I thought I would relax yesterday, maybe head to the museum, maybe head to the beach and read my book. I didn't know that the day had already made plans for me.
The day started off in French. The pension owners speak almost no English, but the son went to school in Paris and is fluent ın French. And I'm not sure how this works, but my French all came back to me, seemingly out of nowhere. Two years ago, in Montreal, I could barely manage a merci. Now suddenly I was having a casual conversation with no difficulty. My only guess is that we store second languages in the same part of the brain, and struggling to learn one will bring back other, long forgotten ones.
So that was cool. We watched Black Music America'da - a hip-hop show out of İstanbul. Most of the music here is Turkish pop and dance, but you also hear plenty of house remixes and diwalli style hip-hop.
After lunch I was passing by the Broken Minaret (depending on the century and the conqueror it had been a pagan temple, a Church of Mary, a Mosque, a Church again, and a Mosque once more before being destroyed by fire) and nodded to the old man who I see selling crafts every morning. Bonjour, he says. Bonjour, I reply. He jumps up, excited that I speak French, pulls me into his shop, pours me a rakı, and tells me his life story. And what a life - he had joined the French Foreign Legion as a youth, and was stationned all over the South Pacific. When his son converted to Buddhism and took off for Tibet, he decided to do the same. He met with the Dalai Lama, snuck into Tibet, and studied at a monastery for two years.
Ali Baba (that's his name and I'm not kidding) was also a fishermen, and invited me to stay for lunch. I didn't have much choice - Turkish invitations are near impossible to turn down. I've tried. So around three the neighborhood gathered at his place for grilled sea bream, flat bread, and more rakı.
Each corner and alley in Kaleiçi has it's own subculture. The sea shore guys are all handsome, but don't seem to know theır neighbors. The street outside Hadrian's Gate - where my soccer team is based - is full of small tourist shops run by young guys who spend the entire day standing outside their shops joking with each other and flirting with tourists. And the men outside the broken minaret were a motley collection of bachelors, with only a single devout Muslim among them. The rest were mystics, Buddhists, and - as a second Ali Baba said - members of the world religion.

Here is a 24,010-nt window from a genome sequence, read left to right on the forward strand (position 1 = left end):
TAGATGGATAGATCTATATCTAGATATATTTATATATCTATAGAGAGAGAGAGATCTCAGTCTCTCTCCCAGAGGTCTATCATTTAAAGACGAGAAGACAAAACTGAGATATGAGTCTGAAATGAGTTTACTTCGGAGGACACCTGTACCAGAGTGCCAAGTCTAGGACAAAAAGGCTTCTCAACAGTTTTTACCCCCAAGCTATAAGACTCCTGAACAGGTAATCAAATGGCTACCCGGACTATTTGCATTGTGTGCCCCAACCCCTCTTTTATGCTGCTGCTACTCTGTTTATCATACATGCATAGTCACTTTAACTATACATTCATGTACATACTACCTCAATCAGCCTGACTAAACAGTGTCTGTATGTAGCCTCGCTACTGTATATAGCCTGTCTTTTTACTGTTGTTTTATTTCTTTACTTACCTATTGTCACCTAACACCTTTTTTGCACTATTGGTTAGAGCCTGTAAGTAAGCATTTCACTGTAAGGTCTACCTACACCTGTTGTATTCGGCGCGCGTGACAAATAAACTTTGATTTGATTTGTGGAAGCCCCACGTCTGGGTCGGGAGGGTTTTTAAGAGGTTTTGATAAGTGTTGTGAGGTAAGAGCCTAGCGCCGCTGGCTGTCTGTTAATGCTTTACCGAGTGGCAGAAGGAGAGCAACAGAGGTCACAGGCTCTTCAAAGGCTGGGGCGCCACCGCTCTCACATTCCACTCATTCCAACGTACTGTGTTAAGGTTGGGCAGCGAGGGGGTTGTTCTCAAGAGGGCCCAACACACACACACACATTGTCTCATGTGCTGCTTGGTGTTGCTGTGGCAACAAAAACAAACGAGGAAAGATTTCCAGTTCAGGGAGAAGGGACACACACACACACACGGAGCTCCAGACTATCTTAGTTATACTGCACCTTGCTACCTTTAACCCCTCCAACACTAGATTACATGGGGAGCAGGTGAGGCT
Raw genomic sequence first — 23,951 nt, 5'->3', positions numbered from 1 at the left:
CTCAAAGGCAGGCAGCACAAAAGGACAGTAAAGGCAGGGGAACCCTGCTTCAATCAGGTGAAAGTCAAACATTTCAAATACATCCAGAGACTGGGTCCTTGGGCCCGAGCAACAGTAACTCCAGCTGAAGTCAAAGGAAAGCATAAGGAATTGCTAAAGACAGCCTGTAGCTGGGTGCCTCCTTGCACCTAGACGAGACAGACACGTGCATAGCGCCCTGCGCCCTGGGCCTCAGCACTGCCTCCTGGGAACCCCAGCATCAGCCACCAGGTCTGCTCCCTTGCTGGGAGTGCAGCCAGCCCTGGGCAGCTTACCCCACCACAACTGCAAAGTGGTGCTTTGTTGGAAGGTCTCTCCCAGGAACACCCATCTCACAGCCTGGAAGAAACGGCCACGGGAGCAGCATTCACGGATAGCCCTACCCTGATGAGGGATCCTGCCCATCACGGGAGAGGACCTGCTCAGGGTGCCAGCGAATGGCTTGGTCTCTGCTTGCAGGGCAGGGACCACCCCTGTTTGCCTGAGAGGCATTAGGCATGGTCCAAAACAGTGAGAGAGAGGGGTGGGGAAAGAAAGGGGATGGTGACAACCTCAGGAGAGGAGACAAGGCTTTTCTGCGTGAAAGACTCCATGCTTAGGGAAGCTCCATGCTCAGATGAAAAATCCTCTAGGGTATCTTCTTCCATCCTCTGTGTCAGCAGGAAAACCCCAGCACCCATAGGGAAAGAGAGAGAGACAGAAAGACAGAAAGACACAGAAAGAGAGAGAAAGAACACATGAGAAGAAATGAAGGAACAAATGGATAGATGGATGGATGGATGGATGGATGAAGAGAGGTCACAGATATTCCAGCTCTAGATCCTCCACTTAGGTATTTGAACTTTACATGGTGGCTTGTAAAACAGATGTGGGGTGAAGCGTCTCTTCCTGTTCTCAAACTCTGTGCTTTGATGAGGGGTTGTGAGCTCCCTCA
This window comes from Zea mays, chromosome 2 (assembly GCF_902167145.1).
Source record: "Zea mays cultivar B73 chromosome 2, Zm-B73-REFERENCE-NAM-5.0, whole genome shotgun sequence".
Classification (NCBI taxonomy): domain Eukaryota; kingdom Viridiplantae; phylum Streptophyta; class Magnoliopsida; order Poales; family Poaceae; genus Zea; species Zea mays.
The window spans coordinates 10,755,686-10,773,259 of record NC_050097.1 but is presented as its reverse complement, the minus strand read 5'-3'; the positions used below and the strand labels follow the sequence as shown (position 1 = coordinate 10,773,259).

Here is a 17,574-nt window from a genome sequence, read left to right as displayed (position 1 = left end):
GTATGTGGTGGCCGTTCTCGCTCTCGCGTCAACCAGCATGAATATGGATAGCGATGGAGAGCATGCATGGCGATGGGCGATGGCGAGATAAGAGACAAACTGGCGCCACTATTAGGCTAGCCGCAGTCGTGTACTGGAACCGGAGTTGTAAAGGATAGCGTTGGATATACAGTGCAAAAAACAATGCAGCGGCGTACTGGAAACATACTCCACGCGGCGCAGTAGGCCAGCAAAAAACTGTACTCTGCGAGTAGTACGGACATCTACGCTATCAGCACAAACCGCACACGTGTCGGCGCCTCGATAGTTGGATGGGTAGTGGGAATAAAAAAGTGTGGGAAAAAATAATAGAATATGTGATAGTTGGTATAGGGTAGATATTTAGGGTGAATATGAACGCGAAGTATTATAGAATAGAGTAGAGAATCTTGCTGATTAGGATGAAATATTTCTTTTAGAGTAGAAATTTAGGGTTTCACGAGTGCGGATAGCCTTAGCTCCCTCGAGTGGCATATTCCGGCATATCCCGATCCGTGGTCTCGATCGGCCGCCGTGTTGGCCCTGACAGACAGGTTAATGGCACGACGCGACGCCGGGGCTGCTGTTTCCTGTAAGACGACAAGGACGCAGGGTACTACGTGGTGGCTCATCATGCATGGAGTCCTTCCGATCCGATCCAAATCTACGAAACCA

Towards evening Ali Baba offered to show me a local haman - one for Turks, not tourists. We left Kaleiçi, hopped on a bus, and soon enough I was once again completely lost. I'm a big fan of being geographically aware - I love maps, and love knowing where I am on a map. It's been a big adjustment for me to not know where the heck I am on half these adventures.
The hamam was crowded. I'm glad I had Ali with me, because I would have been lost in this one. There were half a dozen marble tables in the first room, with men being shampooed and massaged on each table. It was hot. It looked gentler than the other hamams - until I watched one worker slam his open hand into a guys chest - hard - then grab his head and jerk it down to his knee. The worker then pulled his head up, punched him again, and threw him down the other way. I will break, I thought. I will not survive that.
But they were more gentle with me. We showered, relaxed in the main sauna - the hamam proper - for awhile, then went into the first room for the scrub down. After I showered again, was toweled off, and then led upstairs for the final lemon oil massage. And damn was the masseur hot. He led me to a cubicle, pulled the curtain shut, took off his shirt, and went to work. Yeah it was good. Ali Baba popped in after ten minutes (damn!) to watch over me. He was a bit like a mother hen, checking that everything was alright and making sure his vulnerable chick didn't get into any trouble.
Later, back in Kaleiçi, I went to hang with the younger (20-40) crowd. They were all hurting from the game last night - I guess I wasn't the only one. Met a lot more of the guys in that neighborhood. And - this was a pleasant surprise - we had some pretty interesting talk about politics. A lot complained about how hard it was to get a visa for the US. I said that things might get better after Bush leaves. They don't think so. The problem wasn't Bush, they told me. The problem was the system. Are you talking about revolution? I asked. And sure enough they were, and did I know the PKK?
Sure I do. PKK was the main rebel party for Kurdish independence, and they waged a guerilla war against military rule in the east for over a decade. Their leader was captured in 1999, and the PKK later turned itself into a political party. I've heard that some have taken up arms again, though I'm not entirely sure.
These guys were admirers, and most weren't even Kurds. It's the Marxist doctrine that appeals to them. And while I know plenty of campus radicals, I don't think I've ever met a genuine revolutionarry. I wanted to learn so much more, but some shoppers came by and the guys lept into action: Yes? Hello? You like shopping? Later Big Boss came by with a Russian lady made up like the working girls along Kuhio (and I don't really know what was going on there) , and we couldn't continue. Maybe later today.
I made plans to go drinking with them, but when I went home for my jacket I was so tired I crawled into bed.